Thursday, October 02, 2008

Simple stuff first

Crumpled up in the back of my car I discovered a printout of a comment on tactical thinking during games. I thought it was something I posted here, but actually Google revealed it was just a comment I left at Steve Eddins' blog:
Recently I’ve vastly simplified my thinking during games, making it a priority to look at checks, captures, and threats first. And by threats, I mean simple one-move tactics such as fork, skewer, etc.. I try not to let myself think about more complicated stuff until I’m sure my candidate moves can survive this basic tactical evaluation. It has simplified my thinking in games (no more 10 minutes spent thinking about pawn structure: I allow only quick thinks when it comes to quiet positions), made the games more fun, and resulted in fewer embarassing losses (though I’ll always have embarassing losses I’m sure).

My reasoning when I started this was, “Hey beginners start by learning simple mates and one-move tactics in their books and puzzle software, maybe I should reorient my thinking in real games to look for simple stuff first, and once it becomes second-nature to do that, I will be more disposed to build vision for the higher-level stuff.”
Since I started playing slow games again, I realize I need to start doing this again. Look at checks and captures first. Back to the simple basics. I've missed some subtle but devastating checks I could have made in a couple of games.

10 Comments:

Blogger likesforests said...

To play well requires so many pieces to come together! You've got to have a feel for your opening, a healthy thinking process, sharp tactical eyes, strategic understanding, and endgame technique. It's like a juggling act trying to hone and maintain these skills. I often end up focusing on only one or two at a time to the detriment of the others. It sounds like you dropped one. ;)

10/02/2008 10:28:00 PM  
Blogger Blue Devil Knight said...

Luckily I won anyway. :) Those are the best learning experiences, and a good example of why I like to study my wins in addition to my losses.

10/03/2008 12:07:00 AM  
Blogger Temposchlucker said...

LF,
It's like a juggling act trying to hone and maintain these skills.

To me it doesn't feel that way. Once knowledge has become a skill, it doesn't need maintaince anymore. Just like how people never forget how to swim or to ride a bike, even after 30 years of not doing it. Chessplayers who take a break for 10 years usually have about the same level when they start again. Sometimes they even have improved while not playing.

10/03/2008 12:53:00 AM  
OpenID chesstiger said...

TS,
Once knowledge has become a skill, it doesn't need maintaince anymore.

Ugh, you are so wrong. Your thoughtproces needs maintaince ever so often or one forgets parts or like me, one becomes so rusty that it's as if one has to invent it all over again, and that was only after a three months break of chess.

BDK,

Nice to hear you are working on your thoughtproces. It's the first thing one should implement properly.

10/03/2008 01:09:00 AM  
Blogger Blue Devil Knight said...

I know I've played a lot of people after a few years off and killed them. They get rusty. But they typically ramp up to their previous level pretty quickly, just as someone who played the piano when younger will pick it up again as an adult.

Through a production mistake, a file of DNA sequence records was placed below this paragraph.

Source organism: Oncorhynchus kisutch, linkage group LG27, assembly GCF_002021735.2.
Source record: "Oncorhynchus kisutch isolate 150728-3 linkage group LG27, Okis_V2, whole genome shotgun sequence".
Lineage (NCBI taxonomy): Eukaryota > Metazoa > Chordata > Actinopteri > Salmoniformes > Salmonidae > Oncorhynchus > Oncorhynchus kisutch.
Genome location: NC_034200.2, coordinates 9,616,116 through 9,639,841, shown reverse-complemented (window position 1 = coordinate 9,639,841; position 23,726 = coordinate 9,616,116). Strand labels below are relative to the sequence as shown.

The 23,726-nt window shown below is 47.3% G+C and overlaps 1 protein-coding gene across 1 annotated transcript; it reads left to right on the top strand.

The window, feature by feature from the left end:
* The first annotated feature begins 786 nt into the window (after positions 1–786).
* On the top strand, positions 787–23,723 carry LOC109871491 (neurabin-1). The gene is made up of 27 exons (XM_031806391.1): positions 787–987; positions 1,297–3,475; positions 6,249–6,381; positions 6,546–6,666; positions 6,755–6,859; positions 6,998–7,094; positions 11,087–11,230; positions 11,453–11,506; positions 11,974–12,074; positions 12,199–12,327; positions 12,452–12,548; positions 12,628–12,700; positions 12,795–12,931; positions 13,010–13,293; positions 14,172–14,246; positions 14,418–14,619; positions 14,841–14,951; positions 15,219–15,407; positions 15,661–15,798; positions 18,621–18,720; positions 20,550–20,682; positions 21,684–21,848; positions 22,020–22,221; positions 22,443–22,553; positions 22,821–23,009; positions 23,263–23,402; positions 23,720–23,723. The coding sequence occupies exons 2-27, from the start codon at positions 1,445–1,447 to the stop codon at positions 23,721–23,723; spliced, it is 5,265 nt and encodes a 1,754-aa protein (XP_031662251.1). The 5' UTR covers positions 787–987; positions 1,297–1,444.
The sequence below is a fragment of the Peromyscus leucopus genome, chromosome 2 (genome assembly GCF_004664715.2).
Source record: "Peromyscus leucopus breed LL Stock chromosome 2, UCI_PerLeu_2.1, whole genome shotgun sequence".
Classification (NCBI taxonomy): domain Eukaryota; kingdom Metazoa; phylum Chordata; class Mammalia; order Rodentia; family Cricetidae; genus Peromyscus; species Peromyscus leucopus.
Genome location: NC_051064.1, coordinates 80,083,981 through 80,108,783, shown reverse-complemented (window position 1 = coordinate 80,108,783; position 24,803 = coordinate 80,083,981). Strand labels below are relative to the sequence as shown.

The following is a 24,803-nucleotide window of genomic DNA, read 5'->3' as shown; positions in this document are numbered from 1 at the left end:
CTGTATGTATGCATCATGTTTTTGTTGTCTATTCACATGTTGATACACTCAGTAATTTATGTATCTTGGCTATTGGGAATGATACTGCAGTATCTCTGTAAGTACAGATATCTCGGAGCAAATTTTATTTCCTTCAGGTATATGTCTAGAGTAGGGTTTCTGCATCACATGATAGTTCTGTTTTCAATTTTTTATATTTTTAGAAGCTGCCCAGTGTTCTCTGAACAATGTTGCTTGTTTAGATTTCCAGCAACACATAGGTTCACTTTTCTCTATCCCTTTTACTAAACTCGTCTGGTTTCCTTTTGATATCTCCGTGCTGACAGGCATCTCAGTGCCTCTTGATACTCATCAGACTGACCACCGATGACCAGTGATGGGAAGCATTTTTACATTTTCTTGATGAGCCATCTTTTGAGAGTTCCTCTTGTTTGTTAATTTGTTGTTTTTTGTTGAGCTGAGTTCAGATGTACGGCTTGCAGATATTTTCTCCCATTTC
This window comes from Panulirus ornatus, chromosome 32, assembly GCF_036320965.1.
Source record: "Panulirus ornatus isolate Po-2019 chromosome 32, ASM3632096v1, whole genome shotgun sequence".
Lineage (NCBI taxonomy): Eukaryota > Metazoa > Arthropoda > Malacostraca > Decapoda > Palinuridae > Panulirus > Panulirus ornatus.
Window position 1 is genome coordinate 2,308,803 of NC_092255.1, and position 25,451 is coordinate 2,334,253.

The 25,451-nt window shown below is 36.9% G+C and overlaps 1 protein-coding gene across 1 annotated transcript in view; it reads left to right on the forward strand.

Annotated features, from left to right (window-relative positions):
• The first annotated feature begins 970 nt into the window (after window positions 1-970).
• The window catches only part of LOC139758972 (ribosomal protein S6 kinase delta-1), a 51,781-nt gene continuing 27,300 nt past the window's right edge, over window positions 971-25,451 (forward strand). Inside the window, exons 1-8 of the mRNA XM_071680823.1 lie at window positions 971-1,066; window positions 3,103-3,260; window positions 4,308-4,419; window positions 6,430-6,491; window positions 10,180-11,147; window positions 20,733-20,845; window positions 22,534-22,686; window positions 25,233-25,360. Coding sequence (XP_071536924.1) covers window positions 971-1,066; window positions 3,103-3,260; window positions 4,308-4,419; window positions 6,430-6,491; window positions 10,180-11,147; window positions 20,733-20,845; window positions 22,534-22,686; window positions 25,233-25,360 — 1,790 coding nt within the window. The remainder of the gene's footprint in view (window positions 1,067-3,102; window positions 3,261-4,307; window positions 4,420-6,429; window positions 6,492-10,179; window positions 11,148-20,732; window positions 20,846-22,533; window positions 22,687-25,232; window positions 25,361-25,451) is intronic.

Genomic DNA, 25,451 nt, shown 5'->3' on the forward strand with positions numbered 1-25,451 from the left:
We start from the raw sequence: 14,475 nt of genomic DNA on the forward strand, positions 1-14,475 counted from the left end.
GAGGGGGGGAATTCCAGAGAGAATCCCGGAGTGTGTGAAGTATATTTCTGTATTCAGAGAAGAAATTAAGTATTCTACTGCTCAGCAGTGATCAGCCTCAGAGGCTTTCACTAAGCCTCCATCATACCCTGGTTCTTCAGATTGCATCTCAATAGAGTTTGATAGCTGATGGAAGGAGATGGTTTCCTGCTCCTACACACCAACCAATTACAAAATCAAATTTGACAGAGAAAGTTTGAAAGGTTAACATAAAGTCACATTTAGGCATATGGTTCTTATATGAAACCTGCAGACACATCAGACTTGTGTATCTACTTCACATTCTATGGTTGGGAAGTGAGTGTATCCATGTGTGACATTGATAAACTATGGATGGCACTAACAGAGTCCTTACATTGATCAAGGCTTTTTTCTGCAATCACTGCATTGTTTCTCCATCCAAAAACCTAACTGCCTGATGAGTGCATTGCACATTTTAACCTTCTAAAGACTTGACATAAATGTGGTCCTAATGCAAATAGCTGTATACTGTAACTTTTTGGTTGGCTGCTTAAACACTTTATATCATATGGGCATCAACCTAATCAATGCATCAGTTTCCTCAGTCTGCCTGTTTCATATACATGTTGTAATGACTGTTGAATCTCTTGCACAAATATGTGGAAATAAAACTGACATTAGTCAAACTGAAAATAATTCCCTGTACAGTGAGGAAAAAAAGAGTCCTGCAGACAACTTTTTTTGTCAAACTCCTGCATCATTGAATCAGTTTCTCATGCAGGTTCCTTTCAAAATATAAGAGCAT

Tiger: thought process has been an obsession of mine. My opus is here. Even that gets a bit rusty.

10/03/2008 01:34:00 AM  
OpenID chesstiger said...

BDK,

When i read your 'opus' i wondered many times if i hadn't read something simular in one of the many novice nooks Dan Heisman has written on chesscafe.com . So i wonder if you are a Heisman fan when the subject is thought process?

Btw, just asking, when you run thru your thoughtproces while considering all those five steps, do you always visialize the positions in those five steps?

10/03/2008 07:38:00 AM  
Blogger Blue Devil Knight said...

ct: both questions are addressed in the pdf.

10/03/2008 10:48:00 AM  
Blogger likesforests said...

Tempo, believe it or not I had not realized this "never forget" advantage of transferring skills into procedural memory! I thought it made you very fast but required upkeep to stay sharp.

I just did the "knight obstacle course drill" after not touching it or Troyis in over 6 months certain that my skills had degraded. I was shocked to find I completed it in 2 min, 30 sec on my first try. For people who haven't done it before, this is a very, very good time.

This gives me more hope that we adults are not beyond becoming a master someday. :)

10/03/2008 04:34:00 PM  
Blogger likesforests said...

"Your thoughtproces needs maintaince ever so often..."

I agree that after even a few weeks of not playing, or studying tactics or some other area, I begin to feel "rusty". I forget to look for tactics, I forget strategic themes and endgame rules and procedures that I was able to win with before.

But I didn't lose knight vision AT ALL--no deterioration. And Kamsky came back almost where he left off. And some openings, endgames, etc you never forget. Fascinating, our brains are.

10/03/2008 05:03:00 PM  
Blogger Polly said...

The KISS rule works well. I kill myself when I over analyze a position when there was something really simple that I overlooked.

10/03/2008 10:36:00 PM  

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